Dr Lilah Grace Canevaro (BA, MA, PhD, FHEA)

Senior Lecturer; Classics



Classics Outreach Officer

Other affiliated schools



I come from a working-class background in South Shields, an ex-mining and shipbuilding town in the North East of England that boasts its very own Roman fort. I stayed close to home to study Classics (BA) and Ancient Epic (MA) at Durham University, and was awarded my PhD in Classics in January 2013. I then spent a year in Heidelberg, Germany, as Alexander von Humboldt Post-Doctoral Fellow. I came to Edinburgh as Leverhulme Early Career Fellow in autumn 2013, and took up a Lectureship in Greek in September 2018.

External appointments

Editor of Edinburgh University Press book series 'Ancient Cultures, New Materialisms'

Treasurer for the Scottish Hellenic Society of Edinburgh

Co-founder of the Network for Working-Class Classicists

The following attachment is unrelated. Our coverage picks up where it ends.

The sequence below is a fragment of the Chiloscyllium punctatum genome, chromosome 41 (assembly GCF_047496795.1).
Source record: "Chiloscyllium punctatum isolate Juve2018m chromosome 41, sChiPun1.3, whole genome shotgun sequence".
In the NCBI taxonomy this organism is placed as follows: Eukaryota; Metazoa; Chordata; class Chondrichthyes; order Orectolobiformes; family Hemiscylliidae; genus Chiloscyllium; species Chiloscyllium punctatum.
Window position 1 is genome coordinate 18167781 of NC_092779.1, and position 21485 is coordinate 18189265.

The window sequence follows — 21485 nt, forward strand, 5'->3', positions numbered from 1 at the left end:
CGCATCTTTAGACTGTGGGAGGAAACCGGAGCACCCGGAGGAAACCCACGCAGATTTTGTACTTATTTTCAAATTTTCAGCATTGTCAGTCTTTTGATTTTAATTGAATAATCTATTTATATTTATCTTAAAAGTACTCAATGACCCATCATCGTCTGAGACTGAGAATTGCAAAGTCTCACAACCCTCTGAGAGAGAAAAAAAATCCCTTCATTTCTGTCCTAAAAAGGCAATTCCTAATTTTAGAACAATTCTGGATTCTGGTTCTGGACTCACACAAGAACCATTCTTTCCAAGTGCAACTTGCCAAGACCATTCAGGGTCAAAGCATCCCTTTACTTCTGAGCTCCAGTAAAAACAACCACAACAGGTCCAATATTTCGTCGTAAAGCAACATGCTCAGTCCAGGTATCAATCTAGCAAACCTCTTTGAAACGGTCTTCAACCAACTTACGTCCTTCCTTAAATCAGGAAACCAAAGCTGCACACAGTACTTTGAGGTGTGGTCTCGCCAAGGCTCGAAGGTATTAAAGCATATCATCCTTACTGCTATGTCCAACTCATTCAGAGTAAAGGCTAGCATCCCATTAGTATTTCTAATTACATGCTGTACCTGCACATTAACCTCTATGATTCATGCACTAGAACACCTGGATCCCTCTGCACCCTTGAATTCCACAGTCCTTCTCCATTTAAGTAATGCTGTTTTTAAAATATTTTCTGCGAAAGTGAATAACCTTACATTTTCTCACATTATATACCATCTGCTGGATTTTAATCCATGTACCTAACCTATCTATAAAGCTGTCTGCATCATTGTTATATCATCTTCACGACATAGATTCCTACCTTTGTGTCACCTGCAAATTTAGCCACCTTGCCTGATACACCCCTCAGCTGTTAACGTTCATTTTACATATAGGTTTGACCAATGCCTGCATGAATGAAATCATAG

Useful Links





Undergraduate teaching

  • The Greek World 1A: Greece in the Making
  • Classical Literature 2A: Greek and Roman Epic
  • Greek 1c/2a
  • Ancient Literature from a Comparative Perspective
  • Classical Receptions
  • Hesiod

Postgraduate teaching

  • MSc Greek Text Seminar 1: Hesiod's Works and Days

Current PhD students supervised

Alice Rae, Trauma in British WW1 literaure and Classical Reception

Yolanda Panou, Filicide and intrafamilial crisis on stage in Greco-Roman antiquity

Denis Maksimov, A Political Tractate for the Future in Ancient Greece: Ideography of Power in Hesiod’s Theogony

Theshira Pather, Briseis and her reception

Ellie Wallis, John William Waterhouse and Classical Reception

Past PhD students supervised

Claudia Baldassi, The Leucippides in Greek Myth

Angeliki Pesmatzoglou, Emotional Politics in the Iliad

Research summary


Research interests

My research centres on ancient Greek poetry. I am interested in the modes of reading which ancient poetry invites, and try in my research to track such readings from the invitation (through close reading of the poems themselves) to the response to it (the reception of the poems).